Part two of my 1939 Register guest blog for Find My Past: An intrepid cocoa-buyer, and Uncle Bill’s fate.
Check out Find My Past for my guest blog about family tree brick walls I demolished with The 1939 Register. Without it, I would’ve struggled to trace Uncle Bill and Cousin Madge.
Last year, I wrote about the headstones in St. George’s, Harborne, and mentioned the unusual monument to Freda Strawbridge, a young woman who died in a motorbike accident in 1936.
I’ve recently been contacted by a couple of people from the Strawbridge family – Pam, Freda’s niece, whose father was Freda’s brother. He himself was a motorbike fan too, and was injured in an accident a year before his sister’s fatal crash. Pam explained that her family really loved their motorbikes, and she sent me some wonderful photographs of the Strawbridges (see below the fold).
And not long after Pam contacted me, another Strawbridge – Karl – got in touch. Karl’s father was Freda’s cousin, and he keeps an eye on Freda’s resting place and her unusual memorial.
It’s nice to have an update – thank you, Strawbridges!
I’ve lived in Birmingham for several years, long enough to get confused sometimes when my brain forgets what the new Bull Ring shopping centre looks like when I round the corner at the end of New Street. “Where did this all come from?” it wonders for a split-second, before the buildings in front of me coalesce and I remember where I am. I still call House of Fraser by it’s old name: Rackhams. And I just can’t get used to the new Library of Birmingham (not surprising as it’s hardly open due to budget cuts).
So there I was, sitting down to watch BBC Two’s new Cold War thriller The Game. After much joshing ‘The Game is afoot! Well, nearly, iPlayer is still buffering!’ I found myself in 1970s London. Well, it’s supposed to be, but I immediately recognised Birmingham. Specifically, MI5’s headquarters, which is brutalist masterpiece Central Library. Loved and loathed, the haters are winning because the Library of Birmingham was built a year or two ago to replace it and poor old Central Library, John Madin’s concrete masterpiece, is, as I speak, being pulled down.
I’d never been to WDYTYA? Live before, and wasn’t entirely sure what to expect. Everyone speaks about it in excitable tones, and now that it’s held in Birmingham at the NEC, rather close to where I live, it would be rude if I didn’t go.
It was so interesting speaking to people involved in genealogy in different ways. I really learnt a lot, and by the end of the day was exhausted from wandering about from stall to stall, and absorbing lots of new information. I was, however, pepped up by an enormous scone (slathered in clotted cream and Essex’s finest Tiptree jam!) at the 1939 tearooms, which was most welcome.
On the junction of Greenfield Road and Vivian Road in Harborne, Birmingham, some refurb work has recently taken place on what was once a furniture upholsterer’s called Connolly’s. I loved looking in the window of that shop – whether it was an old chair reupholstered in surprising new fabric, or a classic art deco sofa and armchair set, there was always something in the window that grasped my attention. But this morning, what caught my eye was this brick: is it really 132 years old?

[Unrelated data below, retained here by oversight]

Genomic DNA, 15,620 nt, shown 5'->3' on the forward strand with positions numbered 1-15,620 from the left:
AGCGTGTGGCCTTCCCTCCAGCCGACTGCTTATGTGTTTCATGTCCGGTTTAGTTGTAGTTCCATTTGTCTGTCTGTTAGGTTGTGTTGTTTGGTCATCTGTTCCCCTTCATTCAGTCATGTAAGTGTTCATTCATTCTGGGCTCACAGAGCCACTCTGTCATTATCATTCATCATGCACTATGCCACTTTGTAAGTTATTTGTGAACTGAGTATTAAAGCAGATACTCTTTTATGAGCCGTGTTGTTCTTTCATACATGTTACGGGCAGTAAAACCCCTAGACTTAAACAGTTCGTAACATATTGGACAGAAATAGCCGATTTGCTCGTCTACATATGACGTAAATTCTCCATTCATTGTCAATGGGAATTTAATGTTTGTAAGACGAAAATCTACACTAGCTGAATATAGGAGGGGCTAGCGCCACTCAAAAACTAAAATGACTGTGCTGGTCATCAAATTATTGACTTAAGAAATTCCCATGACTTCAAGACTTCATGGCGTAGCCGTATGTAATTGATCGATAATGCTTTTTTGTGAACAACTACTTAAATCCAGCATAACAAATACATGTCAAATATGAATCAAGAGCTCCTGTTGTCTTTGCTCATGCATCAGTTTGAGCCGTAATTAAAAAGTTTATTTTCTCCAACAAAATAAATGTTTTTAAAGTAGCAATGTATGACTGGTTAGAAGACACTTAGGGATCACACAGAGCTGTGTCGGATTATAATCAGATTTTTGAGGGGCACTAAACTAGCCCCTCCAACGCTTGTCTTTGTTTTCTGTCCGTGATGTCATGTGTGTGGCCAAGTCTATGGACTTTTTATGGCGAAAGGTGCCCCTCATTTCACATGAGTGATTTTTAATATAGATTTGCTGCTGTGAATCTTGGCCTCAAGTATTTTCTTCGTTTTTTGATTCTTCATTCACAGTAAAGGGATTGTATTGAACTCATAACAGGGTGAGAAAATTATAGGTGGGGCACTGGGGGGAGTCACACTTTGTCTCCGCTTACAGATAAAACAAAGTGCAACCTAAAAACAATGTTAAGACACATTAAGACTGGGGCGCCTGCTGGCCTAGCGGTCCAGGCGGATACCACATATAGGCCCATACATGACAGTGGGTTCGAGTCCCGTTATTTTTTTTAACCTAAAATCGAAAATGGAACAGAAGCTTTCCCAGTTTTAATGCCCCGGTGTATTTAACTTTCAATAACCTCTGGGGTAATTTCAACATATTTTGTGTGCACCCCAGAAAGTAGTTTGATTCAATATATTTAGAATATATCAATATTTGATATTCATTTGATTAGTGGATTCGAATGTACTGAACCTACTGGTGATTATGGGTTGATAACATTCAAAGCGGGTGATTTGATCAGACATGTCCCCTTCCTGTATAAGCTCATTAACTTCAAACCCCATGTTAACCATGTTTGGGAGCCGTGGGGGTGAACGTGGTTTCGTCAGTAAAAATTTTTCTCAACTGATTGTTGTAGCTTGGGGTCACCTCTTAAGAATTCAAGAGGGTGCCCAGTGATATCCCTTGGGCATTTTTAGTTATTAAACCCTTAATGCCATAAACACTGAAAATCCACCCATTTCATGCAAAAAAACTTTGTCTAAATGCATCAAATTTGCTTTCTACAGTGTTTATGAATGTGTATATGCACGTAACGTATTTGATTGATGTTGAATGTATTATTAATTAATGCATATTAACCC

This might look like a fairly ordinary photograph brooch, but it has a secret….
Audio transcript (PDF – 40KB)
Today, I went for a wander around the churchyard at St. Peter’s in Harborne, a suburb to the west of Birmingham. No, not in Essex or Suffolk, but a wonderful old place to rummage about in nonetheless. The church has a 14th century tower, but people have probably worshipped there since Saxon times, or before – it is where St. Chad of Mercia (to whom Birmingham’s Pugin-designed Catholic cathedral is dedicated) preached. This corner of Harborne has a distinctly “village” vibe. The cricket club is just across the road, and an ancient lime tree avenue runs across the pitch, from the church to Harborne Park Road.
It’s a splendid churchyard, with stones dating back to the late 18th century with fairly legible inscriptions (which I’ll write about in later blogs). It is canopied by tall, ancient trees, so that it always seems to be in an M. R. James half-light, a liminal space where history is breathing at your shoulder.
There are several ways into the churchyard: we entered from the gate by the junction of St. Peter’s Road and Old Church Road. The graves here are from the early twentieth century, so might be an extension of the original churchyard.
We were met at once by an extraordinary memorial, which is right up by the churchyard wall, to 17-year old Freda Strawbridge, who died in 1936, “result of a motor accident”. I don’t know when this was erected, but I had always assumed that a headstone like this – well – is a bit early 21st century. Sociologists seem to attribute the fad for headstones with drawings of steam trains, aeroplanes, teddy bears and cars on them to our post-Princess Diana mindset (before 1997, I don’t remember the British leaving floral tributes at the site of fatal accidents, but nowadays, it’s a national past-time). So this stone really stuck out, and when I read the dates on it, I was actually amazed that it is so comparatively early. 1936, really?